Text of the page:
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January 24, 2011
Trend Watch
Monroe Surges, Bobcats Take Care, League at the Half

by Kevin Pelton


Trending player: Greg Monroe, C, Detroit Pistons

This year's crop of rookies has been a bust thus far. Aside from Blake Griffin and John Wall, and second-round surprise Landry Fields, first-year players have provided relatively little production for their teams. It may be time to add Greg Monroe to that list of exceptions. The Detroit center has stepped up as a starter in the month of January, moving up to fourth among rookies in EWA, John Hollinger's measure of player value. He's fifth in Basketball Prospectus' Wins Above Replacement Player, trailing the aforementioned three players and Al-Farouq Aminu of the Los Angeles Clippers.

During the month, Monroe has averaged 10.8 points and 8.9 rebounds per game. His performance was highlighted by four consecutive double-doubles from Jan. 4 through 12. Monroe benefited from additional playing time with Ben Wallace sidelined by an ankle injury, averaging 33.9 minutes per game after playing just 19.3 minutes a night during November and December. Even accounting for the playing time, however, Monroe has been more effective as he adjusts to the NBA game.

Monroe has been strong on the glass all season. He's grabbed 16.0 percent of all available rebounds, good for fourth among rookies, and that figure has not changed appreciably in the month of January. What has improved has been Monroe's accuracy. He shot 44 percent from the field in November and December, but has made 58.5 percent of his attempts this month.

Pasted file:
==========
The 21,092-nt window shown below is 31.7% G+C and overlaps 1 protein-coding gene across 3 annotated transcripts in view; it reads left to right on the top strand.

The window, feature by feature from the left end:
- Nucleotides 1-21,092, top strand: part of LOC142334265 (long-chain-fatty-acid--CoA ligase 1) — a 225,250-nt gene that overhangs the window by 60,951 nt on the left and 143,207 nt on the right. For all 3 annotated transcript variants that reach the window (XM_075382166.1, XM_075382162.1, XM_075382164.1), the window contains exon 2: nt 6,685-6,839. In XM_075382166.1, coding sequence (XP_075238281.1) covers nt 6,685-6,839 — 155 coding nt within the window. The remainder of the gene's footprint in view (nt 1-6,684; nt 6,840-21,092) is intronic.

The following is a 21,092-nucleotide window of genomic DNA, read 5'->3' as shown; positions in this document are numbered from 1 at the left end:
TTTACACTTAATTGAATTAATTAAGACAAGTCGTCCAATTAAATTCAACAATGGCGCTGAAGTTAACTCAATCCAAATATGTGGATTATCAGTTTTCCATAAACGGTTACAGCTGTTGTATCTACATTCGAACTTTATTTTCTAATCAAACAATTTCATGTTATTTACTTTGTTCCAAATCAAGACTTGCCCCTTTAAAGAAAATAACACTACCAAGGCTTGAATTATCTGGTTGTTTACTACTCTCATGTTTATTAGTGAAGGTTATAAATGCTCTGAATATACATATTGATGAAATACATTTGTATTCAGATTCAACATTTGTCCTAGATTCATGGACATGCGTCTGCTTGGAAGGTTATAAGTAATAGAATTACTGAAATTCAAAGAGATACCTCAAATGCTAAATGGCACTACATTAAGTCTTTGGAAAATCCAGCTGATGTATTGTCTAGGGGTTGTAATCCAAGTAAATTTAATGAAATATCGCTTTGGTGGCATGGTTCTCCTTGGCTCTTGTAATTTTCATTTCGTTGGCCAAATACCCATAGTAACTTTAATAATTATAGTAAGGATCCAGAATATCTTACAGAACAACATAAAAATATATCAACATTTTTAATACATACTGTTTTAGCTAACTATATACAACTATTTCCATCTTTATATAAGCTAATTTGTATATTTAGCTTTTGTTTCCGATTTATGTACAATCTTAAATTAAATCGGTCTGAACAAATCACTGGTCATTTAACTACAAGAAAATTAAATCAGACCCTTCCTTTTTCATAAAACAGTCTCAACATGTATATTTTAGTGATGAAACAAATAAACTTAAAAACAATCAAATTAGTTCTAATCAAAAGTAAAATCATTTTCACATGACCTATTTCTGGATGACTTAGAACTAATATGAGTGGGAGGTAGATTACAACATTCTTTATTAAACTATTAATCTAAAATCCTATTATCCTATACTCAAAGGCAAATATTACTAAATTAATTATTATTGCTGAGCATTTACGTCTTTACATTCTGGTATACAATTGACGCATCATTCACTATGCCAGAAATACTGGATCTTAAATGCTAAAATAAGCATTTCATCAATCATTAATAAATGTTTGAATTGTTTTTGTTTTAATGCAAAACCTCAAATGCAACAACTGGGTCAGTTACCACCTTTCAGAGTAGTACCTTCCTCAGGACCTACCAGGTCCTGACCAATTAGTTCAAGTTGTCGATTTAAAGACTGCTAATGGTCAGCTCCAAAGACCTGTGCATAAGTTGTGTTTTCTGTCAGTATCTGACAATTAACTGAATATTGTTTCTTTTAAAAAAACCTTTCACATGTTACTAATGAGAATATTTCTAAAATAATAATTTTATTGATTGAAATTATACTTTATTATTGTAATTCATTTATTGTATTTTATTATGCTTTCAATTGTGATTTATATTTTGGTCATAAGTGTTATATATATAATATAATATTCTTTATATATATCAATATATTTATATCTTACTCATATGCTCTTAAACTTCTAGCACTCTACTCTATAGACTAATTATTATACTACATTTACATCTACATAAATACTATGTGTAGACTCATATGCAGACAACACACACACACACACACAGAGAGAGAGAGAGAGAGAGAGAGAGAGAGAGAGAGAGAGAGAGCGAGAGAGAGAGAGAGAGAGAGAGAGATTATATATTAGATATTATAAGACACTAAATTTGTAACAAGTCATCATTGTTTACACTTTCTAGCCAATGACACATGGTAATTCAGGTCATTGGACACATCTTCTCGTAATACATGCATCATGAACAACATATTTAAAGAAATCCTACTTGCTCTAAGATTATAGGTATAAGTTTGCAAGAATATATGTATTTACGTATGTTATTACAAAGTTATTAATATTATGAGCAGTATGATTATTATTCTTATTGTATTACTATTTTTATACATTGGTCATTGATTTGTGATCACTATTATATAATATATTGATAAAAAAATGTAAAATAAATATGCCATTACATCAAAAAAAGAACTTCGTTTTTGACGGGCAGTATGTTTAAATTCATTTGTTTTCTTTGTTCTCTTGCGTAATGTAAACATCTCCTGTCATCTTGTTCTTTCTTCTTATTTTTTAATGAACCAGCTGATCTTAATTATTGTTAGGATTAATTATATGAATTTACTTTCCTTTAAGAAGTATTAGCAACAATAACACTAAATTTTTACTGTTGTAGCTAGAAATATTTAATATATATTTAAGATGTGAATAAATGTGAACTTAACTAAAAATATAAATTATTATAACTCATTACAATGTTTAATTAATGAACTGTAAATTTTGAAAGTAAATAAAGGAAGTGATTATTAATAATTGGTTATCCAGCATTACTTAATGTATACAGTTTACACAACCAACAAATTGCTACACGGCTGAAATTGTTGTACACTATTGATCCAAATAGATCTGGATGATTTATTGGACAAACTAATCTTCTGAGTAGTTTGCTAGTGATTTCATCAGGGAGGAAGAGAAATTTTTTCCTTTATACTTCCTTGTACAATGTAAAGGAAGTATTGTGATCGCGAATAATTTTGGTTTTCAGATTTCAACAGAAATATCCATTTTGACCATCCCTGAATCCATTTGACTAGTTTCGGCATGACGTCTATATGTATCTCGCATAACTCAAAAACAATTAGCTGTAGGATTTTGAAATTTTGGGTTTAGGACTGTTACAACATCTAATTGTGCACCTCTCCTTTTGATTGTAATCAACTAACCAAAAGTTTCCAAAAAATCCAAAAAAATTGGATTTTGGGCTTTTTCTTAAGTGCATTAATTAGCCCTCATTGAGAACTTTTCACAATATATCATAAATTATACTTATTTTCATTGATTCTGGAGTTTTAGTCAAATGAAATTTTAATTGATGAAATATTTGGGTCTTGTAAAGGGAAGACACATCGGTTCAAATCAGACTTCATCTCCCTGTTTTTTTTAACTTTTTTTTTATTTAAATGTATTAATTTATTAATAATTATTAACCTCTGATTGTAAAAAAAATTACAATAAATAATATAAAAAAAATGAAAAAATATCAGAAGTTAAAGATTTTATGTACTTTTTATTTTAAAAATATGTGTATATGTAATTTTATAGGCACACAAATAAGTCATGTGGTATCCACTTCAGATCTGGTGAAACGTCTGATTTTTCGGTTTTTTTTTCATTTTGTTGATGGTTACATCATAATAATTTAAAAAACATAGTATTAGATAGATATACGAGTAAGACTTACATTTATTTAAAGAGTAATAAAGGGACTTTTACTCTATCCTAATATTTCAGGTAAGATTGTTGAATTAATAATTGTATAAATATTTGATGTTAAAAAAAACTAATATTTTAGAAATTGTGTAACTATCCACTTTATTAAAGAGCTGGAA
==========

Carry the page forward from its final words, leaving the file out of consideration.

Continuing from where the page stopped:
Instead of operating in the high post as he often did at Georgetown, Monroe has been able to hang around the basket to finish feeds from teammates or convert second chances. According to Hoopdata.com, two-thirds of Monroe's field-goal attempts this season have come at the rim. In the month of January, he's been hitting 76.9 percent of those shots. While he surely will not continue to shoot such a high percentage--Wilson Chandler and Tayshaun Prince are the lone two players so accurate at the rim in at least 100 shot attempts this season--Monroe's judicious shot selection should enable him to keep his shooting percentage safely above 50 percent. In combination with his rebounding, that will make him valuable to the Pistons, who have gone 5-6 this month as they try to stay in the Eastern Conference playoff race.

Trending team: Charlotte Bobcats

Detroit is chasing the Bobcats, who currently hold the eighth and final playoff spot in the East. A listless 9-19 a month ago when new coach Paul Silas replaced Larry Brown on the sidelines, Charlotte has since gone 8-6. While Silas has benefited from a friendly schedule--the Bobcats have played 10 of his 14 games at home--there is no question they have been a different team under his leadership. Adjusted for schedule, Charlotte's point differential with Brown was 5.0 points per game worse than average. With Silas, the Bobcats have improved to 0.8 points per game worse than average.

Charlotte has gotten better at both ends of the floor, but especially on offense. There was plenty of room for improvement, too, since the Bobcats had been scoring just 102.2 points per 100 possessions, which was 28th in the NBA. Under Silas, their offensive rating has jumped up to 106.7, which is good enough to lift Charlotte out of the league's bottom 10 offenses.